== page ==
The continuous uniform distribution represents a situation where all outcomes in a range between a minimum and maximum value are equally likely.
From a theoretical perspective, this distribution is a key one in risk analysis; many Monte Carlo software algorithms use a sample from this distribution (between zero and one) to generate random samples from other distributions (by inversion of the cumulative form of the respective distribution).
On the other hand, there are only a few real-life processes that have this form of uncertainty. These could include for example: the position of a particular air molecule in a room, the point on a car tyre where the next puncture will occur, the number of seconds past the minute that the current time is, or the length of time that one may have to wait for a train. In oil exploration, the position of the oil-water contact in a potential prospect is also often considered to be uniformly continuously distributed.
For the distribution to apply to each situation, implied assumptions need to hold, and it is the validity of these assumptions that can be questioned. In the example concerning the waiting time for a train, one would need to assume that trains arrive in regular intervals but that we have no knowledge of the current time, not of other indicators (sound, wind) that a train is in the process of arriving. For this reason, the distribution is sometimes called the “no knowledge” distribution. One of the reasons that such a distribution is not of frequent occurrence in the natural world is that in many cases it is readily possible to establish more knowledge of a situation, and that in particular there is usually is a base case or most likely value that can be estimated.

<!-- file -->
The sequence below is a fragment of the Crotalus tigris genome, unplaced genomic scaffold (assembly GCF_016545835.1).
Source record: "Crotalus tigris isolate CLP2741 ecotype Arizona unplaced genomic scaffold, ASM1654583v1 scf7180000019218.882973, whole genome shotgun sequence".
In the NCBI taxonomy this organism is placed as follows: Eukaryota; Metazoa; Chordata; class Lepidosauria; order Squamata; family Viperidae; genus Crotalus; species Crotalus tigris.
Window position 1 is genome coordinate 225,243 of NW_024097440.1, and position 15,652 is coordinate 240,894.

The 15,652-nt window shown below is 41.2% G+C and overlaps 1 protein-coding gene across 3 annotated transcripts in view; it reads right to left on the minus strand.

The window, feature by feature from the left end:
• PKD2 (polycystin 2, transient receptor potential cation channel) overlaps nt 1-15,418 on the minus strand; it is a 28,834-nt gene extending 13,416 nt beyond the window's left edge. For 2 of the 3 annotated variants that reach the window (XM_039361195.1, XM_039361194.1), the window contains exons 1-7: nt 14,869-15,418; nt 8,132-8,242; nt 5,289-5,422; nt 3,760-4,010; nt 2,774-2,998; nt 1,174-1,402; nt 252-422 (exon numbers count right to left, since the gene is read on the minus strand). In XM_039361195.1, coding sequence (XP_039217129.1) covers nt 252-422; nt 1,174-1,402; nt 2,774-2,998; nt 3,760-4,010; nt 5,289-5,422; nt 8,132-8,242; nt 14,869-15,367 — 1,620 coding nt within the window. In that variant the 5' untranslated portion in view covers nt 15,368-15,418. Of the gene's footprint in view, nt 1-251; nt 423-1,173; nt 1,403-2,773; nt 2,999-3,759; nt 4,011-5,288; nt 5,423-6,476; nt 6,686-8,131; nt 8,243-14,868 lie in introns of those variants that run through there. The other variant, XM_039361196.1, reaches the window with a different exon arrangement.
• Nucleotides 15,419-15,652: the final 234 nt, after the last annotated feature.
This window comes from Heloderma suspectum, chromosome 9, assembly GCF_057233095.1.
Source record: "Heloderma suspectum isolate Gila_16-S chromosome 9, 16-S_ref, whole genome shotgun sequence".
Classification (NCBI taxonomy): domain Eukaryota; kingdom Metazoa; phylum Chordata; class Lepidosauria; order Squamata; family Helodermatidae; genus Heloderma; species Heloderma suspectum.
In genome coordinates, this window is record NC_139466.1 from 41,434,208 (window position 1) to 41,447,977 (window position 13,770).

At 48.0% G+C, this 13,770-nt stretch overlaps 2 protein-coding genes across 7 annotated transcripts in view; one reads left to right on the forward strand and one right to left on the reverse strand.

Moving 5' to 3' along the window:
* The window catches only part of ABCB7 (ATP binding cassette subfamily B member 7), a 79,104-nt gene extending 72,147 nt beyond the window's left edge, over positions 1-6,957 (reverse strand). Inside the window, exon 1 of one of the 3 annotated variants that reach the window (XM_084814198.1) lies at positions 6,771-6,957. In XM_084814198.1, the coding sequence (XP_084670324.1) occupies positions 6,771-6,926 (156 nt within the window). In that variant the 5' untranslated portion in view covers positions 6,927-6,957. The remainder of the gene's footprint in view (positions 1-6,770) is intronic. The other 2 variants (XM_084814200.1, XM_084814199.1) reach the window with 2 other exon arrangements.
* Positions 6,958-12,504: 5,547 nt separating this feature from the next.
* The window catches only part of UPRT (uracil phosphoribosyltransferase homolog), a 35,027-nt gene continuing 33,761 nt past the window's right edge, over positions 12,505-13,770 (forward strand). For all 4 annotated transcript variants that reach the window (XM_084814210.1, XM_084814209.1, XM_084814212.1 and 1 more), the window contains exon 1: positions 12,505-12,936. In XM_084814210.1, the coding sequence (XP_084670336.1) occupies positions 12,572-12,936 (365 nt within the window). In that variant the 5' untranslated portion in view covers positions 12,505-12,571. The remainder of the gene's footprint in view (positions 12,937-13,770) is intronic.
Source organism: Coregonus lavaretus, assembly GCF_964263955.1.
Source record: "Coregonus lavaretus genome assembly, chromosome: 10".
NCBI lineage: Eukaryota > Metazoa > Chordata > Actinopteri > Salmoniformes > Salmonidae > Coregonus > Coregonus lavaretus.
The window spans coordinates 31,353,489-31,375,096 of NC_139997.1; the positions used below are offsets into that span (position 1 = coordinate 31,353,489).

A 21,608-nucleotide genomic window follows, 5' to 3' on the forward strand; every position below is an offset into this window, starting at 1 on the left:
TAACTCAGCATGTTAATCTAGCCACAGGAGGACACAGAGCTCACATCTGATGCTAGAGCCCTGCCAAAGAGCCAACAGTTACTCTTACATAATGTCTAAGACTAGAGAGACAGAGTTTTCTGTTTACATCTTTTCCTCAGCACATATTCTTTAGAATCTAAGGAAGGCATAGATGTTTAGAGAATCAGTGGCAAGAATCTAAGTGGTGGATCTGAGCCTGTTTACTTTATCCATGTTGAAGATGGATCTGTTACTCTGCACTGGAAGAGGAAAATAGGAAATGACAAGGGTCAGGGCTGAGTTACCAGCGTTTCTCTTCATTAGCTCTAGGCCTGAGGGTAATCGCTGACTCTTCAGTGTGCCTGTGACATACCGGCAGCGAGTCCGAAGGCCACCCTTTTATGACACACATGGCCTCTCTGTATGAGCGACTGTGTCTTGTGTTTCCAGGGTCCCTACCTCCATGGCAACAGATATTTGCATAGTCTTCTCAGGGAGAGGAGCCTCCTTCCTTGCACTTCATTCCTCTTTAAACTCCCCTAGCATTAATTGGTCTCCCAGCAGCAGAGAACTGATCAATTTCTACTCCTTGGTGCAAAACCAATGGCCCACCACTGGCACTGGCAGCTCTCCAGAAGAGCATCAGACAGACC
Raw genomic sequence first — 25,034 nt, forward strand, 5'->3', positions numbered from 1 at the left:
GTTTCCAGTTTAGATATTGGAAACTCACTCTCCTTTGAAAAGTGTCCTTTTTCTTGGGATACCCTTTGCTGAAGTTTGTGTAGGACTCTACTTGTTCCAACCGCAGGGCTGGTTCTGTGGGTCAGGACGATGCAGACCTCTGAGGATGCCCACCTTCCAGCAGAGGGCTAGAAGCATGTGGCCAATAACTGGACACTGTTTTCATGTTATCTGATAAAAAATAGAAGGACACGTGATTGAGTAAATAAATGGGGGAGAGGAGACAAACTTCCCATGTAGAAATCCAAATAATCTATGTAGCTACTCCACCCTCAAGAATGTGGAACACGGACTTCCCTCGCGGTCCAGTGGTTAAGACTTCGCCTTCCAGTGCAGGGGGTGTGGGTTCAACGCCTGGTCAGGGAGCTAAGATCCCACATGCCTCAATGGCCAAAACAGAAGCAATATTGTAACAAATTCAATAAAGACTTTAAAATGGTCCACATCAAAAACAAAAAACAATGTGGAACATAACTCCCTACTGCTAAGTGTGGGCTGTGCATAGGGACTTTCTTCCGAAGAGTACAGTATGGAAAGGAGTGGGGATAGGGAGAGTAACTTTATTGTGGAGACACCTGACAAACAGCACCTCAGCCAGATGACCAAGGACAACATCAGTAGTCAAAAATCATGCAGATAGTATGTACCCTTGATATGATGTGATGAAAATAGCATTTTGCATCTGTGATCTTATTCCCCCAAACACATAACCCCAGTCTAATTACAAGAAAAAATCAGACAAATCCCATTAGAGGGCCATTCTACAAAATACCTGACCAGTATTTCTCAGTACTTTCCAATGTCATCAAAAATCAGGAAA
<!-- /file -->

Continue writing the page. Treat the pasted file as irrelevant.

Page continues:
Dr. Michael Rees
Director of Training and Consulting
In the midst of the holiday season, I want to bring up the subject of applying Six Sigma to food preparation, mainly baking. I am not implying that you try to apply Six Sigma variation reducing techniques to anyone’s holiday baking as it could cause negative unintended consequences, like boxed macaroni and cheese dinners for the New Year.
As a child, I recall sitting around the dinner table after consuming a huge holiday meal, listening to the discussions about my grandmother’s homemade cheesecake and lemon meringue pie. Statements such as “the cheesecake was the best ever”, “this year’s lemon meringue pie wasn’t a tart as last year’s”, “the crust came out perfect” etc . . . To be honest as a 10 year old, I was not able to discriminate such subtleties. Now that I am an adult, I question whether they really could either, particularly after such an eating event, not mention comparing samples 12 months apart. With that said, the deserts were always phenomenal.
Now, onto present day . . . why not apply Lean Six Sigma to baking? Well, some do! A few years ago a regional supermarket chain in the mid Atlantic region hired a Lean Six Sigma consultant to optimize their chocolate cake for ultimate customer satisfaction, taste, pricing and of course profitability. Using taste tests, QFD, Kano models and a little DOE, they were able to identify the characteristics that were most important, then worked on reproducing those characteristics every time with little variation.
The project was a success for both the customers and company producing ultimate chocolate cake experience. Going back to my statement of unintended negative consequences, the Black Belt may have gained a few extra pounds during that assignment.
What’s next? If we can apply Lean Six Sigma to baking cakes to maximize profits and customer satisfaction, doesn’t it make sense to apply it to all food industries?